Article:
McLaren will show this MP4-12C Can-Am racing car at the Pebble Beach Concours d’Elegance in August 2012. It’s only a one-off design study at the moment, says McLaren, but the Can-Am racer could morph into an off-the-shelf racer for well-heeled enthusiasts keen to take their racing seriously – if there’s enough interest.
What are the specs of the McLaren MP4-12C Can-Am racer?
Though the engine is ostensibly the same 3.8-litre twin-turbo V8 that nestles in the regular 12C, optimised cooling and recalibration ups power to 624bhp. That’s 13bhp more than the 12C Spider, making the Can-Am can the most powerful 12C yet shown.
Adding to the car’s potential performance is a weight figure of just 1200kg – around 270kg lighter than the regular hard-top road car. Of course, there’s masses of aero at play here too. Pushing the Pirelli slicks into the track surface is a myriad of carbon addenda: a new splitter and front winglets team up at the front, and the rear is dominated by a huge fixed wing in place of the road car’s active air-brake spoiler.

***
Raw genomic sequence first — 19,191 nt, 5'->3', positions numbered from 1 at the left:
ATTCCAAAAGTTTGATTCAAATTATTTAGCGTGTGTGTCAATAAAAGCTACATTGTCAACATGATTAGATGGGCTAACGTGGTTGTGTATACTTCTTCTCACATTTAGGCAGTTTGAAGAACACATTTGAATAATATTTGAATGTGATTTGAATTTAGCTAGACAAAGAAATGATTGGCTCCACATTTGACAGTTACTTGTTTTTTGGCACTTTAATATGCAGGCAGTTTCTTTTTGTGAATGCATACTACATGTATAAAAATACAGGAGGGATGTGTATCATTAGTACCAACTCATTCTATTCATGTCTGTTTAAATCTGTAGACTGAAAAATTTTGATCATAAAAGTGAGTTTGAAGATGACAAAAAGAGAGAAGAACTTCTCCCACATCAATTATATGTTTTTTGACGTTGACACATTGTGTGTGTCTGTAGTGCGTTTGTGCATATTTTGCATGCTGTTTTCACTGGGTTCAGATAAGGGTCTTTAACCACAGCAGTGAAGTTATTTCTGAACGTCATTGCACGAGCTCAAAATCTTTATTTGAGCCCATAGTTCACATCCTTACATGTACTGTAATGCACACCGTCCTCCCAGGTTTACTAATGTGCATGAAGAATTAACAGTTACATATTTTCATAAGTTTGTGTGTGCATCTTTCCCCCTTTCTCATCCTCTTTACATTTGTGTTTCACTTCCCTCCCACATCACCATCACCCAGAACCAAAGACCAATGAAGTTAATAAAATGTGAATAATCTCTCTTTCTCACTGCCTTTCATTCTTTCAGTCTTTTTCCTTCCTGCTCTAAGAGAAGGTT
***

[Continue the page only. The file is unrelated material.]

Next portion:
Because the Can-Am 12C isn’t constrained by the same pesky FIA regulations that the MP4-12C GT3 has to conform to, its completely redesigned aero package produces 30% more downforce than the GT3 racer. This is one area where McLaren’s extensive F1 know-how has genuinely come in handy.
Is anything carried over from the standard roadgoing MP4-12C untouched?
It’s a testament to the design of the standard 12C’s carbon ‘Monocell’ tub that it sees duty in the Can-Am racer. Although the interior is stripped out and fitted with a roll cage, the car’s basic underpinnings remain unchanged from the road car’s, providing the all-important driver safety cell.
There are even two front seats inside the Can-Am 12C. However, even if it went into low-volume production (as seems likely for privateer racers), you won’t be able to drive your trophy wife to a track day, as it’s not road legal.
Why has McLaren used the Can-Am name?
The 12C Can-Am Edition wears the same shade of McLaren Orange as the cars of the company’s namesake founder Bruce McLaren, and also Denny Hulme, which were successfully campaigned throughout the 1960s and 1970s. Poignantly, McLaren was killed while testing a new iteration of his Can-Am racing car on 2 June 1970, at Goodwood Racing Circuit.
If you want to pay your own tribute to Bruce, you can’t just stroll out and buy a Can-Am 12C, though. McLaren confirmed to CAR that the concept is just that: a pure design study from which the marque will gauge public reaction, and only then consider production plans.